GOP politicos cite Democratic President Obama's statements advocating gun control as fueling fears among gun owners. That could work in their favor of pro-gun politicians in a state that Obama lost by about 10 percentage points in both 2008 and 2012.
"Republican voters feel he uses executive orders a little too much, and they think in his last three years that he doesn't have anything to lose politically," Citadel political scientist Buchanan said.
Graham said federal officials want to take weapons away from lawful gun owners instead of doing what they should do, focusing on the mentally ill.
"It's not the weapon. It's the person behind it," he said.
Graham said the federal government should not ban military-style weapons, saying, "The AR-15 is a better defense against gangs."
What Republicans see as standing up to an anti-gun assault from the White House, Democrats view as defending states' rights.
"This is not just about the Second Amendment, but the ability to keep the government out of our lives," Democrat Rutherford said. "I don't want the government to tell me what I can do."
Rutherford, who like other House members is up for re-election this year, said he doesn't have a concealed weapons permit because he does not want to give the government his fingerprints and gun-ownership records.
State Rep. Bakari Sellers, D-Bamberg, an Obama backer who is running for lieutenant governor, said Democrats' support for guns has "nothing to do with Washington," adding, "I side with those who fought for liberty and fought for freedom."
With that bi partisan support, Rutherford said don't expect the General Assembly to back away from the Second Amendment.
"Anything resembling curbing guns is not going to happen," he said.
Debate on the guns-in-bars bill was stalled briefly in both state chambers by a small group of lawmakers who questioned the wisdom of mixing alcohol and weapons.
But they could not overcome the overwhelming support for the measure. Just 23 of the 146 lawmakers casting votes in the House and Senate opposed the bill last month.
State Sen. Thomas McElveen, a Sumter Democrat who calls himself pro-common sense on gun ownership, backed curfews on allowing guns in bars.
"Even in the Wild West, people had to check their guns at the bar," he said.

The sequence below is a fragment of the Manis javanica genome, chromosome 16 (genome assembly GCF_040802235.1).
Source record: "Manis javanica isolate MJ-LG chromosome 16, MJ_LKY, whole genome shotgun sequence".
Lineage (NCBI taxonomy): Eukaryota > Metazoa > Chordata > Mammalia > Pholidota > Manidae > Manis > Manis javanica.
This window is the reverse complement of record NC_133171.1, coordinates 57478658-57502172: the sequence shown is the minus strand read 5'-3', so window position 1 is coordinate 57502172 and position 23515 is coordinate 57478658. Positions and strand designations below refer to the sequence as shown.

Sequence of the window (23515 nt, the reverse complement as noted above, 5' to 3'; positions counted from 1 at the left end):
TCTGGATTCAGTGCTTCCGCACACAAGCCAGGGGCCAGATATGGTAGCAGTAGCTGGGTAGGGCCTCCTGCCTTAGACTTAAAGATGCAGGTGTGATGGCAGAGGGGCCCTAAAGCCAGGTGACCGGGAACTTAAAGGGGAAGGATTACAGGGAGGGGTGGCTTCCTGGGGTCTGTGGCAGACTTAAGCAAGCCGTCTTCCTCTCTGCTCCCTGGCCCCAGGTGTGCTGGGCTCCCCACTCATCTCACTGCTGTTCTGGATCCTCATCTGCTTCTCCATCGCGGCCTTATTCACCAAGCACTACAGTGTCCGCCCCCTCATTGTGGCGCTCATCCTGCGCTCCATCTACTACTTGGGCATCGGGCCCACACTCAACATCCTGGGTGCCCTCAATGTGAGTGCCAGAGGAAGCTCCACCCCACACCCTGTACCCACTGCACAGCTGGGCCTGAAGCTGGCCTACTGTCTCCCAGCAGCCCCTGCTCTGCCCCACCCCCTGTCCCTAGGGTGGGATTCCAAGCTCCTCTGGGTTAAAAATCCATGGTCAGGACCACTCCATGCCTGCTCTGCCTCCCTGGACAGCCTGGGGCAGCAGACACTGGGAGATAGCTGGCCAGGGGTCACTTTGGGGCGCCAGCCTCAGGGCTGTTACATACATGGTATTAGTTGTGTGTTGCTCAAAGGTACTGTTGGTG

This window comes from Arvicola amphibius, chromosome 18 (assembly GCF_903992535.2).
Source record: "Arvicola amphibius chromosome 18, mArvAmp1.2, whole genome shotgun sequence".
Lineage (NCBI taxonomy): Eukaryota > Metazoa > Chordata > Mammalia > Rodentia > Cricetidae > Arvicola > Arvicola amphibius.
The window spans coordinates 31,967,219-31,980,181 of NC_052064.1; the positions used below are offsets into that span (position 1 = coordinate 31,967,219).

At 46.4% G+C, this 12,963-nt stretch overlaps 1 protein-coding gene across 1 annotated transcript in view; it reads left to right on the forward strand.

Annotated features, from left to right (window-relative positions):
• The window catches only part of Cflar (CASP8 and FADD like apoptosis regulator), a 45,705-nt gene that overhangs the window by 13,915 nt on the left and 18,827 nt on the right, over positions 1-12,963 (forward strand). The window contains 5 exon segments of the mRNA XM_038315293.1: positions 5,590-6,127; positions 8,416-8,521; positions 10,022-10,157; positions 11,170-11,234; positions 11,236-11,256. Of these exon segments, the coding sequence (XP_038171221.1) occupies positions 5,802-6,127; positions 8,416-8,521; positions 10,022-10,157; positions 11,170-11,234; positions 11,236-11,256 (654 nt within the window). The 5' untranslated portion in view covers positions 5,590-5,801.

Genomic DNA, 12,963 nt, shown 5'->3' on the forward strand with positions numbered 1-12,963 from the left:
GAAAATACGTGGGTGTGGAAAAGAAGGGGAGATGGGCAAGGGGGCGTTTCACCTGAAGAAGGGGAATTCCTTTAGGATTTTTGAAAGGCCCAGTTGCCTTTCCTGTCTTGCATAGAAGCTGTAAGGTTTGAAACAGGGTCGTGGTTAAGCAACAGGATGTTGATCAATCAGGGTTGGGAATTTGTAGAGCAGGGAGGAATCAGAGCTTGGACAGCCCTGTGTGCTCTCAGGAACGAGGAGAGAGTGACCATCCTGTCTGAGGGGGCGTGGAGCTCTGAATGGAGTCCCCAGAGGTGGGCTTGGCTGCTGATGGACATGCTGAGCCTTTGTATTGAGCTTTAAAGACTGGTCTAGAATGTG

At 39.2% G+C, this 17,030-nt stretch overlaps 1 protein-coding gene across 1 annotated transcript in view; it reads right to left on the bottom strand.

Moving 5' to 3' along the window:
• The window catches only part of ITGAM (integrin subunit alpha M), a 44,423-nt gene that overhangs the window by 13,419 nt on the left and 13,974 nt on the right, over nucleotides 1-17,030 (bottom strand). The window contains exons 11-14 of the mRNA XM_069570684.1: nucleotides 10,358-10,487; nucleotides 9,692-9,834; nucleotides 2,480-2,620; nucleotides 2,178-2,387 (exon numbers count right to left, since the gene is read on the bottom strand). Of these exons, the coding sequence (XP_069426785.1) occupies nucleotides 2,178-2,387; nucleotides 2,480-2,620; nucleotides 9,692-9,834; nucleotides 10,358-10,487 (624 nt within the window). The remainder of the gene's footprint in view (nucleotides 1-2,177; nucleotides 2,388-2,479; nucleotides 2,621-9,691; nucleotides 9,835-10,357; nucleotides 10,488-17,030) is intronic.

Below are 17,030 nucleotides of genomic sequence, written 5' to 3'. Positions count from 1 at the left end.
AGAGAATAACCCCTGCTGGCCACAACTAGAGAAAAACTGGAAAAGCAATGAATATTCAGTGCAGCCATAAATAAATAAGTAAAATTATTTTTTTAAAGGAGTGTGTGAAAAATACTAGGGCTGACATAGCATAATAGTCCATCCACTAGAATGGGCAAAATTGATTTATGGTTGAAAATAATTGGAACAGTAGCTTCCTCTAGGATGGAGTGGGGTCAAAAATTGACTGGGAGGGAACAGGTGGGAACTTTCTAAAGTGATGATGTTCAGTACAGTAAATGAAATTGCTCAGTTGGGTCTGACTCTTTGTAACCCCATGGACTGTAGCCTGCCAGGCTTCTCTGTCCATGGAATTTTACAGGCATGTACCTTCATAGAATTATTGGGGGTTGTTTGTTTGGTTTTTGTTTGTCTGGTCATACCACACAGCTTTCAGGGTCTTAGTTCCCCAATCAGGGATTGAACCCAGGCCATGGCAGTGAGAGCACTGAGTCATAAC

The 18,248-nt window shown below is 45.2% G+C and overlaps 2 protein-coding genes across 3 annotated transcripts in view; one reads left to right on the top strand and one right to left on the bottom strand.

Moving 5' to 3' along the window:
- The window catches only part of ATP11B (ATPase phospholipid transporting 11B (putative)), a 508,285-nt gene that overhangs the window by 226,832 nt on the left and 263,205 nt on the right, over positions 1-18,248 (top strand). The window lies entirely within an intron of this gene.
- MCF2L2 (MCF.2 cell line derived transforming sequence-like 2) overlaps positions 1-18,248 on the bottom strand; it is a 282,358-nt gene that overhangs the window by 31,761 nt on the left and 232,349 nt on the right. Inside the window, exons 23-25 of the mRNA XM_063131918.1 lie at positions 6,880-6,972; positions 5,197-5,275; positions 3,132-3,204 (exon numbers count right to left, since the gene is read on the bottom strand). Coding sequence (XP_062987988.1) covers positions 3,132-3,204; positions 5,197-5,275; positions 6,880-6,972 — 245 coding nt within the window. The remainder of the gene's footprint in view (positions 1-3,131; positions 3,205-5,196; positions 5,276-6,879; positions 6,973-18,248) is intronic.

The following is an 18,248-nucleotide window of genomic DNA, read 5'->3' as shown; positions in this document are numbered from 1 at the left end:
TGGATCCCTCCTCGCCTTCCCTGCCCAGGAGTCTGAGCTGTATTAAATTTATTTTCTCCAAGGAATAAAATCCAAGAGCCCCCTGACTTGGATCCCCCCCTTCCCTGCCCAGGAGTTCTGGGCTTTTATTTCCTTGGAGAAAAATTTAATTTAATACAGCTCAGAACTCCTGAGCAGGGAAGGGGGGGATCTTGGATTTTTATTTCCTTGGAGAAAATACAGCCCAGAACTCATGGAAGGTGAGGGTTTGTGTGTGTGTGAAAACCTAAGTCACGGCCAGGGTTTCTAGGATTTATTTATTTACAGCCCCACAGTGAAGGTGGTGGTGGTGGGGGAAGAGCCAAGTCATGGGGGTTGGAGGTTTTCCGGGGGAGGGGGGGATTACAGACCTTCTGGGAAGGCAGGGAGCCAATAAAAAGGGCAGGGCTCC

Still, McElveen ended up joining 33 senators in approving the bill.
"I don't know of anyone in the Senate who wants to take guns away," he said. "But there's this feeling of everything involving guns is sacred. A lot of lawmakers have become afraid of it. In the back of my mind, I'm worried I will be labeled anti-gun."
Rutherford said he supported the guns-in-bars bill because a friend has had to leave his concealed weapon in his car when they go out. The gun can be stolen from the car.
"It's safer if he can take it with him," Rutherford said.
McElveen said he does not expect many bars to allow guns out of liability concerns. "It's more of a political bill,"he said.
Yet another gun bill is still in the works that would allow South Carolinians to carry guns without a permit. That bill was introduced by
'I already got one'
The most brazen pro-gun political act of the season, thus far, has been Bright's AR-15 rifle raffle.
It raised a few eyebrows, especially for mentioning the 2012 Connecticut school shooting that killed 20 children and six adults.
GOP political consultant Wesley Donehue tweeted after Bright's first email that the senator should apologize: "(T)hat's the kind of dumb (stuff) that makes us look crazy and helps elect liberals like Barack Obama."
Bright said giving away an AR-15 demonstrates that the Second Amendment allows Americans to protect themselves with whatever gun they choose.
"They expect that right," he said.
Bright, one of four GOP challengers who want to unseat Graham, is trying to show his pro-gun muscle against the senator. Voters will not be fooled by Graham just because he fires a gun, Bright said.
South Carolina's senior U.S. senator needs to beat back any efforts to curb guns and ammunition sales, Bright said. "People are very concerned about Washington's power grab," he said.
Graham said his support of gun ownership rights speaks for itself.
The senator did not have an opinion about Bright's AR-15 raffle except that he did not need to sign up.
"I already got one," he said.